Challenge Coin History
There are several Challenge Coin stories circulating about the origins and history of Military Challenge Coins. The actual origin of the Military Challenge Coin may never be really know. Posted below are stories about the history of the Military Challenge Coin.
WW I Challenge Coin History (Most Popular Legend)
During World War I, American volunteers from all parts of the country filled the newly formed flying squadrons. Some were wealthy scions attending colleges such as Yale and Harvard who quit in mid-term to join the war. In one squadron, a wealthy lieutenant ordered medallions struck in solid bronze and presented them to his unit. One young pilot placed the medallion in a small leather pouch that he wore about his neck.
Shortly after acquiring the medallions, the pilots’ aircraft was severely damaged by ground fire. He was forced to land behind enemy lines and was immediately captured by a German patrol. In order to discourage his escape, the Germans took all of his personal identification except for the small leather pouch around his neck. In the meantime, he was taken to a small French town near the front. Taking advantage of a bombardment that night, he escaped. However, he was without personal identification.
He succeeded in avoiding German patrols by donning civilian attire and reached the front lines. With great difficulty, he crossed no-man’s land. Eventually, he stumbled onto a French outpost. Unfortunately, saboteurs had plagued the French in the sector. They sometimes masqueraded as civilians and wore civilian clothes. Not recognizing the young pilot’s American accent, the French thought him to be a saboteur and made ready to execute him. He had no identification to prove his allegiance, but he did have his leather pouch containing the medallion. He showed the medallion to his would-be executioners and one of his French captors recognized the squadron insignia on the medallion. They delayed his execution long enough for him to confirm his identity. Instead of shooting him they gave him a bottle of wine.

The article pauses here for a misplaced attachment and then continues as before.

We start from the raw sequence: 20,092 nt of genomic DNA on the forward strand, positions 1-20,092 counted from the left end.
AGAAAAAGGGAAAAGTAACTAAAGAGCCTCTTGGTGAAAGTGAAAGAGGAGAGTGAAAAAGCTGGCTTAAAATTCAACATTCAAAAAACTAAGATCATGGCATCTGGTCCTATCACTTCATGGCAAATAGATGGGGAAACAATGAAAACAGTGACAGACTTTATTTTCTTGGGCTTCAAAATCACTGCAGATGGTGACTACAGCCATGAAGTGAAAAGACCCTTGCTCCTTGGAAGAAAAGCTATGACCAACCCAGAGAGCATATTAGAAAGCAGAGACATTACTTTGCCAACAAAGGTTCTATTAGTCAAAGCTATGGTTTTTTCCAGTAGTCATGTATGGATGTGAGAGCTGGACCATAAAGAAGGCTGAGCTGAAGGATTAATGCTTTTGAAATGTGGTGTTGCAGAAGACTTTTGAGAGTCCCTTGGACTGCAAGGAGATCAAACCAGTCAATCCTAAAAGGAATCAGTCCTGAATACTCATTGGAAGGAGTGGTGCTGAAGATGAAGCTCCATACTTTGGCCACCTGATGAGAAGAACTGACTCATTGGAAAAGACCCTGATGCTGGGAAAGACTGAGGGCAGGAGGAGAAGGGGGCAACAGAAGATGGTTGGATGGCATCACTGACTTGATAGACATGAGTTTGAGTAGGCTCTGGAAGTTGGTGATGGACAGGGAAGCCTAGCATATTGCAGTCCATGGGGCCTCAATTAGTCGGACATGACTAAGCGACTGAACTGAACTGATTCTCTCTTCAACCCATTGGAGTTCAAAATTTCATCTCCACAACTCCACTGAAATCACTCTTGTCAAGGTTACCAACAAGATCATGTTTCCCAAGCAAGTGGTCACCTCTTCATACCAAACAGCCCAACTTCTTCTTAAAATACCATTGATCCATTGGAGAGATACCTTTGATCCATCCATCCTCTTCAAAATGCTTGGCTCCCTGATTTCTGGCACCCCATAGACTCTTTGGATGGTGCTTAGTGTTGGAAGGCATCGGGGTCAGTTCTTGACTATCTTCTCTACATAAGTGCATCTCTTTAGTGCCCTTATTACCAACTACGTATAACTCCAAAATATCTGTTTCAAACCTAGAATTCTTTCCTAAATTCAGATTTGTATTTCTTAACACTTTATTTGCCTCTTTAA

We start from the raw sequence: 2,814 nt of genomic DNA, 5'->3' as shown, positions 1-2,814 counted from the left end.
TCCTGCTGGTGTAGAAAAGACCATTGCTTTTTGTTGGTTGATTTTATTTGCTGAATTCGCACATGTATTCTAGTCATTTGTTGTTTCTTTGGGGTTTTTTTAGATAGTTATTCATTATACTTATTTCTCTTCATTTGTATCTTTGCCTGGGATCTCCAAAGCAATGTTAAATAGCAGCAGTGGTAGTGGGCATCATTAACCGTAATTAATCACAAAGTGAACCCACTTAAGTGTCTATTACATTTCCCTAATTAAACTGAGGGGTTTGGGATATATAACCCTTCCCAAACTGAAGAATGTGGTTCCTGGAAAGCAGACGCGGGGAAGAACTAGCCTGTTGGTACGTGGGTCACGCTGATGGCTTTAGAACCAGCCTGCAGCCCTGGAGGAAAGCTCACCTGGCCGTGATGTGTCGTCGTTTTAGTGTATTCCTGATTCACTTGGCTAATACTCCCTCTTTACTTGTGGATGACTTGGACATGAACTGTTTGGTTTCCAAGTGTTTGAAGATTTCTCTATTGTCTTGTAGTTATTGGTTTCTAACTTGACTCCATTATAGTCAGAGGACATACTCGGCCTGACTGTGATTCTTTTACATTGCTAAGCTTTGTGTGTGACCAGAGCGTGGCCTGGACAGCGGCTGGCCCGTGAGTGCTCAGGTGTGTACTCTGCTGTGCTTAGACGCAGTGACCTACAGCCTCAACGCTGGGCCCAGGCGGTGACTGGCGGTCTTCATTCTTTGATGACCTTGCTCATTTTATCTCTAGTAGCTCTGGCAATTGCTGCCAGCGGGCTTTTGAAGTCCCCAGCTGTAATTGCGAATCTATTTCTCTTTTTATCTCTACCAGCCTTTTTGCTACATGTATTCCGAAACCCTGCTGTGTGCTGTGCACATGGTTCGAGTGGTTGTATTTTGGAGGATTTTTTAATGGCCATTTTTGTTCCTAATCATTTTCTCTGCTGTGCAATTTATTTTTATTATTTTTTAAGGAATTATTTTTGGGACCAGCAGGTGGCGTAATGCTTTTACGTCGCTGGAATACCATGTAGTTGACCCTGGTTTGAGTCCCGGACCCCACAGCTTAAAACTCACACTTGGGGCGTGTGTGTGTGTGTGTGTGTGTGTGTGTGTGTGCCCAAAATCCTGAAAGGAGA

Back at his squadron, it became tradition to ensure that all members carried their medallion or coin at all times. This was accomplished through challenge in the following manner – a challenger would ask to see the medallion. If the challenged could not produce a medallion, they were required to buy a drink of choice for the member who challenged them. If the challenged member produced a medallion, then the challenging member was required to pay for the drink. So began, challenge coin history and traditions.
WW II Challenge Coin History
Another tradition dates to US Military personnel assigned to occupy post World War II Germany. With the exchange rate, the West German One Pfennig coin was worth only a fraction of a U.S. cent, and they were thus generally considered not having enough value to be worth keeping – unless one was broke. At any place where servicemen would gather for a beer, if a soldier called out “Pfennig Check” everyone had to empty their pockets to show if they were saving any West German Pfennigs. If a soldier could produce a Pfennig, – it meant that he was nearly broke, . and if a soldier could not produce a Pfennig, it meant that he had enough money to not bother saving them, – and thus enough money to buy the next round.
Vietnam Challenge Coin History
The tradition of the military challenge coin giving dates back to Vietnam actually when soldiers would tote along a piece of “lucky” ordnance that had helped them or narrowly missed them. At first it was small arms ammunition, but this practice grew too much bigger and more dangerous ordnance as time wound on.
It became then actually a dangerous practice because of the size and power of the ordnance being carried, so commanders banned it, and instead gave away metal coins emblazoned with the unit crest or something similar. The main purpose of the ordnance had been when going into a bar, you had to have your lucky piece or you had to buy drinks for all who did have it. The challenge coins worked far better in this regard as they were smaller and not as lethal! So, if you go to a military bar, whip out a military challenge coin and slam it down on the bar, those who lack one buy drinks! Obviously you have to be careful about this tradition… However, Commanders and units give out coins for this and as mementos for services rendered or special occasions.
This tradition continues to this very day and has also been embraced by law enforcement, firefighters, businesses, and many other organizations. The challenge coin tradition is sweeping across America and the rest of the World!
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